If you've worked out to the point that you have leg muscles so sore you can't walk, it's time for some "good news, bad news." The bad news is that you're going to need to take a break from heavy workouts while your legs recover. If you've overdone it to the point of injury, you might even need medical attention. But the good news is that, once you've recovered, you'll be in a great place to make gains without all that soreness if you just dial back your workout intensity a bit.
Although some mild soreness is normal after a tough workout, being in so much pain that you can hardly walk is a sure sign that you've overdone it, perhaps to the point of injury.
Sore Thighs After Exercise
A certain amount of post-workout soreness, also known as delayed-onset muscle soreness, or DOMS, is normal if you start a new workout or ramp up the intensity of your existing workouts. DOMS is also common if your workouts emphasize jumping exercises or eccentric movements, both of which stress your muscle as it lengthens under load. (For example, in a biceps curl, the eccentric movement is when you lower the weight.)
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But the "normal" DOMS shouldn't leave you in so much pain you can hardly walk. In a typical case, it'll come on 12 to 24 hours after your workout. You may be uncomfortable while DOMS symptoms are present, but you won't be debilitated and the soreness should fade within three to five days.
Although the mechanism behind DOMS still isn't entirely understood, it's believed to be due to microscopic tears in your muscle fibers.
Severe Soreness Could Be Rhabdomyolysis
If you're sore to the point of hardly being able to walk, there's a chance you might have a potentially life-threatening condition known as rhabdomyolysis, in which muscle protein breaks down and leaks into your blood. Don't panic, but do keep an eye out for trademark symptoms of "rhabdo," including dark urine, swelling in your limbs or soreness that gets worse instead of better. If you notice any of these symptoms, seek medical attention immediately.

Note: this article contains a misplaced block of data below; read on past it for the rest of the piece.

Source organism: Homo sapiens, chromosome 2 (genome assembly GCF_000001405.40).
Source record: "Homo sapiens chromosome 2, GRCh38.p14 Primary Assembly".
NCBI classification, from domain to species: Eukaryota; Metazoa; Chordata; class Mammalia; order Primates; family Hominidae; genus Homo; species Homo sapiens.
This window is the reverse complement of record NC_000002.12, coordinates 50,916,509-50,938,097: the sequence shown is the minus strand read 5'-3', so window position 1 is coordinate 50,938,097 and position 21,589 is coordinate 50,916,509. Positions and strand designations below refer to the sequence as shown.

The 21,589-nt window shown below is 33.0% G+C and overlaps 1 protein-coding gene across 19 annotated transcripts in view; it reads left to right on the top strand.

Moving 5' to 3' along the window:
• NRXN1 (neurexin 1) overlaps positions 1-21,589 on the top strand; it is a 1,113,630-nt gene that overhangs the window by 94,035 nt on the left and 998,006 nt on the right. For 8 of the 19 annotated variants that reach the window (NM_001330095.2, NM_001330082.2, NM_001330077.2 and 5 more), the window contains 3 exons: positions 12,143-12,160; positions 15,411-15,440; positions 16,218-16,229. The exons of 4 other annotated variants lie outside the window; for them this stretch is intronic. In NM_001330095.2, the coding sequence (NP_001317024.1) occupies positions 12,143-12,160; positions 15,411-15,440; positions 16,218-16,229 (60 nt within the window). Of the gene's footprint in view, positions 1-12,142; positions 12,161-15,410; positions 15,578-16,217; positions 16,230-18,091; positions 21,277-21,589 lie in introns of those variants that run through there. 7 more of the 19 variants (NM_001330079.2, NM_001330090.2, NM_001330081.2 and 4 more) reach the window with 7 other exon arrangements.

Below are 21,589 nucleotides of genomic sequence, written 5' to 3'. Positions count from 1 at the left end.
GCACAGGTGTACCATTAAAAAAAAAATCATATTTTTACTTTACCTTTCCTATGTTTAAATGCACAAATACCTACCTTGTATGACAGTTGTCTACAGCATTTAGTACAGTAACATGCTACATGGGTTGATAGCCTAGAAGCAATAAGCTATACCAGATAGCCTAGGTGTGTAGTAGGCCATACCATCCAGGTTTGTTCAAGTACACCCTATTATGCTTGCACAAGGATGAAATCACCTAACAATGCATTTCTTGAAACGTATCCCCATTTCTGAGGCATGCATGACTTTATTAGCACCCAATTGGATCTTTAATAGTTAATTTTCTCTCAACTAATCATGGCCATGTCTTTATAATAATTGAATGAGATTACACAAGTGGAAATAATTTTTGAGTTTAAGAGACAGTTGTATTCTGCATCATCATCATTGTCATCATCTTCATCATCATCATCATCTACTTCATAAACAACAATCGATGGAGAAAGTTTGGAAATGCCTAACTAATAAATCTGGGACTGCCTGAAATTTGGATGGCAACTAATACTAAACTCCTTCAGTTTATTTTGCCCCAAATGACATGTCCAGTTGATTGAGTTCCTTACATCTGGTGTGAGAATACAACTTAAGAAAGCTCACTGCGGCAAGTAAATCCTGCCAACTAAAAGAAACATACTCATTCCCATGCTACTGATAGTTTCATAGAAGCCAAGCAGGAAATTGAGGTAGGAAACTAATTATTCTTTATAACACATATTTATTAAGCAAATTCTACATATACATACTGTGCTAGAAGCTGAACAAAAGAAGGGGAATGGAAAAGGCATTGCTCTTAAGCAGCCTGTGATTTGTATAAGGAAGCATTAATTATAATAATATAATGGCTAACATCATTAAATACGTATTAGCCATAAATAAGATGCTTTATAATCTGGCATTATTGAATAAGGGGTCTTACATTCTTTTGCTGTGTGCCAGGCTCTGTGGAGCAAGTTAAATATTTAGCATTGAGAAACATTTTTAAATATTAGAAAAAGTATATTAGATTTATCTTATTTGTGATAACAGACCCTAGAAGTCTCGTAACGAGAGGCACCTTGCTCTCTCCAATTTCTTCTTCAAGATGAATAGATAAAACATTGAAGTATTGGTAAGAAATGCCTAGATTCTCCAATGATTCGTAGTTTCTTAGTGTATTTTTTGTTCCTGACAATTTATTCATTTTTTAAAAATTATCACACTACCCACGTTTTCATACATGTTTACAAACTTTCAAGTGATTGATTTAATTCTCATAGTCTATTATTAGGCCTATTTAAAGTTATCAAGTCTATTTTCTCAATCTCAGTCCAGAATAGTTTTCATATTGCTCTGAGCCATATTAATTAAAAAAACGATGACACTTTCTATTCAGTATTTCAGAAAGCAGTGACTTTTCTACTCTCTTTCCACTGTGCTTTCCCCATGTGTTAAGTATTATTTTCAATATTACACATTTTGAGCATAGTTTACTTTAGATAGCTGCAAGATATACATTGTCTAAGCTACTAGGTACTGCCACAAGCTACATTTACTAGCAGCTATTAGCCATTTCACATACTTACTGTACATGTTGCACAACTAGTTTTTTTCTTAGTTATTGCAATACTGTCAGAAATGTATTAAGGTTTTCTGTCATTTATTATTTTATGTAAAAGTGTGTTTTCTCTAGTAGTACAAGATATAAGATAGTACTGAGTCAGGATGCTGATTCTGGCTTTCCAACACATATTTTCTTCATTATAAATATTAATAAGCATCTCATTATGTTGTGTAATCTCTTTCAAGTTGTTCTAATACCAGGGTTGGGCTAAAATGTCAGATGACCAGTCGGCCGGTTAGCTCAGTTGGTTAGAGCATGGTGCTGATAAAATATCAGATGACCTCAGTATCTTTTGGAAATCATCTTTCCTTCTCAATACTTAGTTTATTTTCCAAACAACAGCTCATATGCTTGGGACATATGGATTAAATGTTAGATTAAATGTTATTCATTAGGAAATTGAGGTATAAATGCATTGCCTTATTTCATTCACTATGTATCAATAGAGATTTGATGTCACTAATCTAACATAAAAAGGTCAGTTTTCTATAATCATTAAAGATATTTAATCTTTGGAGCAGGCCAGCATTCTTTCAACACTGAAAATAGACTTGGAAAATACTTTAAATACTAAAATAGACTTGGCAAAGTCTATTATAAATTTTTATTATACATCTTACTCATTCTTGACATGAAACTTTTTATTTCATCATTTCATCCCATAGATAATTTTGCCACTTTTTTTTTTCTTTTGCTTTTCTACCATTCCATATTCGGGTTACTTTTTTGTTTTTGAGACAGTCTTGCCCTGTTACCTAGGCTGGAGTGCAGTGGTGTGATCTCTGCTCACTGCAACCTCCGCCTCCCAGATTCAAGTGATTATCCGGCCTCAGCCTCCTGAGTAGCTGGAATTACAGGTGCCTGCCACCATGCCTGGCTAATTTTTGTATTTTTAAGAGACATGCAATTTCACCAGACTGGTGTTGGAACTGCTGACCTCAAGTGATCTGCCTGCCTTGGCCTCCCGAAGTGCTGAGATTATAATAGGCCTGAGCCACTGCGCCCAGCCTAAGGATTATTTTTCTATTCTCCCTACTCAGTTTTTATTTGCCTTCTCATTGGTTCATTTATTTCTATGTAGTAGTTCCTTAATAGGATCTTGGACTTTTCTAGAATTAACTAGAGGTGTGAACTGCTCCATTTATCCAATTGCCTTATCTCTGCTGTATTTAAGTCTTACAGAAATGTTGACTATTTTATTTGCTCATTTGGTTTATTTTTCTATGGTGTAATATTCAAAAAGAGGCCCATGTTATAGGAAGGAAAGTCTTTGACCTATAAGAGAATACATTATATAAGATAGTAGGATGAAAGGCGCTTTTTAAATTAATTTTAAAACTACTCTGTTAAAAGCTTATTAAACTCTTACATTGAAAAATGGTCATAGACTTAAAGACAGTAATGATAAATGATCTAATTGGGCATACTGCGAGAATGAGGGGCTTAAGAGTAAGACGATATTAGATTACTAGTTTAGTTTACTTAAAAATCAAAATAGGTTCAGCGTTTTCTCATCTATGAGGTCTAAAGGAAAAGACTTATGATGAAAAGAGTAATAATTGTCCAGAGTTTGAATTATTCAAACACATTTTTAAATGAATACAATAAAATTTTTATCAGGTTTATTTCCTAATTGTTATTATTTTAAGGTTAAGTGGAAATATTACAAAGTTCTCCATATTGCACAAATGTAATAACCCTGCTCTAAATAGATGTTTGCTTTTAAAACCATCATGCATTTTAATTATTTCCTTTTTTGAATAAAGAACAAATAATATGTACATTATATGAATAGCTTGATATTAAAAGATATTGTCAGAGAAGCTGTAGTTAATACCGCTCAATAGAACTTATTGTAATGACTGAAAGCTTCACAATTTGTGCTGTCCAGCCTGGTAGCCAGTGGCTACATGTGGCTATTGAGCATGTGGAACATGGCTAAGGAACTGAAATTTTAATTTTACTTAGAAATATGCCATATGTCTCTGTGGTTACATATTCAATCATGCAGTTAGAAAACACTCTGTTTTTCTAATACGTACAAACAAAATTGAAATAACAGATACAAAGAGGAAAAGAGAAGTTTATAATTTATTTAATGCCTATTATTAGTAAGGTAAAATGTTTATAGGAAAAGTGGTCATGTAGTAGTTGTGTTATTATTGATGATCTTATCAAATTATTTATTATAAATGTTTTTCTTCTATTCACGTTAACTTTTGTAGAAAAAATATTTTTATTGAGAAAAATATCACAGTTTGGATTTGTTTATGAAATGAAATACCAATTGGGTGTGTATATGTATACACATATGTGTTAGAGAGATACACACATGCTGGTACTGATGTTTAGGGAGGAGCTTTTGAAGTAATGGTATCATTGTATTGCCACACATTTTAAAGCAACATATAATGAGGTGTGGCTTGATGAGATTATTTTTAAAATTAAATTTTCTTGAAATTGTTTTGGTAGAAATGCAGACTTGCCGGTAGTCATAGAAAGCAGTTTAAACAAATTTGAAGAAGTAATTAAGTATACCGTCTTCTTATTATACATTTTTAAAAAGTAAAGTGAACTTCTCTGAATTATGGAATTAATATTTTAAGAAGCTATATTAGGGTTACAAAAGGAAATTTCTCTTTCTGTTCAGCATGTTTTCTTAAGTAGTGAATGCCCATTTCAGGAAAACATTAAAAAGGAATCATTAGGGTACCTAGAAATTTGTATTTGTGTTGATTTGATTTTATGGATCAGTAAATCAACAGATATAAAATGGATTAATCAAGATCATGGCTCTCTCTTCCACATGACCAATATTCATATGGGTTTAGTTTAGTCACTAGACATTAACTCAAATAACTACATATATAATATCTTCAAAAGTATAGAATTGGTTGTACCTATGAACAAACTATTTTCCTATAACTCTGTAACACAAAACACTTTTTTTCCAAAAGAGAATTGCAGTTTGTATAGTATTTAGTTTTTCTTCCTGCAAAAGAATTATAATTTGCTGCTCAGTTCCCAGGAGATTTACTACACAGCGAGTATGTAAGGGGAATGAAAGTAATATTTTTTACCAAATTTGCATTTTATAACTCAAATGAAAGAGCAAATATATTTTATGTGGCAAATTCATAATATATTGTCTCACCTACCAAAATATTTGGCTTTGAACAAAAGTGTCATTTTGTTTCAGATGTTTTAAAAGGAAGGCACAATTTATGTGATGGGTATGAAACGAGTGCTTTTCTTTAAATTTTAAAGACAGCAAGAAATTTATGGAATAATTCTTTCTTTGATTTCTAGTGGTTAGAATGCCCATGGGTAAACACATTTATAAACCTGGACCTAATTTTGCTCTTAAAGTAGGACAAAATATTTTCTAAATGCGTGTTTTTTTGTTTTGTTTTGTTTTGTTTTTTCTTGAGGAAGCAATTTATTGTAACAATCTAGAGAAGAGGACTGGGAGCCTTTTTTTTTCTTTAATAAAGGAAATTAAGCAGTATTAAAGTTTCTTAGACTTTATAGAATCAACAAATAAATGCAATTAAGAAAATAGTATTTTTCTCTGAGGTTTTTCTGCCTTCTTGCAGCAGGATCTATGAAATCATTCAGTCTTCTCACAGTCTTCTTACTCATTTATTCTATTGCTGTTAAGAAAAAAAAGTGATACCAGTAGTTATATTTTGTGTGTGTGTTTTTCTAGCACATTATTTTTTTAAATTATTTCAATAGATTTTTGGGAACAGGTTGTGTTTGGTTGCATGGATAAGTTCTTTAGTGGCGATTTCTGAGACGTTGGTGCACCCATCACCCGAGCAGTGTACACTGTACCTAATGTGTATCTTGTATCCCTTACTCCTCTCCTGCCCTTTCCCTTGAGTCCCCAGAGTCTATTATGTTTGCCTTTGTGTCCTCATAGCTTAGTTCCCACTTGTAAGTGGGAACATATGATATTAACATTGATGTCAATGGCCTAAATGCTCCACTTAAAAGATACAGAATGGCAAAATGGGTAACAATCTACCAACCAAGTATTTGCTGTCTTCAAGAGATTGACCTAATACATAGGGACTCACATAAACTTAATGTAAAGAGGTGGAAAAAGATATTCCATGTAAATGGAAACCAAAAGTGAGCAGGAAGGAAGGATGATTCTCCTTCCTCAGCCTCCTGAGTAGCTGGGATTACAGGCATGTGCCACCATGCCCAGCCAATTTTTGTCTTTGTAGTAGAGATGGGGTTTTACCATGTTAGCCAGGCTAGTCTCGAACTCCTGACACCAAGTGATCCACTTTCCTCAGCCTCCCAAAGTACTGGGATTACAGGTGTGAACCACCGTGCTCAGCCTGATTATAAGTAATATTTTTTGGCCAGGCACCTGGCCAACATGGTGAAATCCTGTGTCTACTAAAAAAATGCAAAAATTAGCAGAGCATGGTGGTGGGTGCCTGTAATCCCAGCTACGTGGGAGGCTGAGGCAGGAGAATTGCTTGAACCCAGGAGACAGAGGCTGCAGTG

In a 2017 article in the New Zealand journal Sports Medicine, researchers point out that DOMS is actually a very mild form of rhabdomyolysis.
Are You Injured?
Severe thigh pain after a workout could also be a sign that you're injured. In addition to sharp, localized pain instead of a generalized soreness, other symptoms of a strain injury to your thigh muscle may include swelling, limited range of motion, weakness in the muscle and redness or bruising. In severe cases, you may even hear a pop when the injury occurs.
Mild strains can generally be treated at home using the RICE (rest, ice, compression, elevate) protocol, but more serious strains should be evaluated by a doctor and could even require physical therapy or surgery to repair.
Recovering From Sore Thighs
If you're not injured, but still "stuck" with thigh pain after a gym workout, doing more heavy workouts could easily lead to injury. Instead, give the heavy workouts a skip and try some scientifically proven remedies. According to a 2018 systematic review published in the journal Frontiers in Physiology, several treatments produce a decrease in magnitude of DOMS:
- Active recovery: Do a light, easy workout to get your blood pumping and body moving.
- Massage: Massage was found to be the most effective method for reducing DOMS.
- Compression garments: These can include compression tights or even whole-body compression garments.
- Immersion and contrast water therapy: This involves immersion in cold water or alternating cold and warm immersion.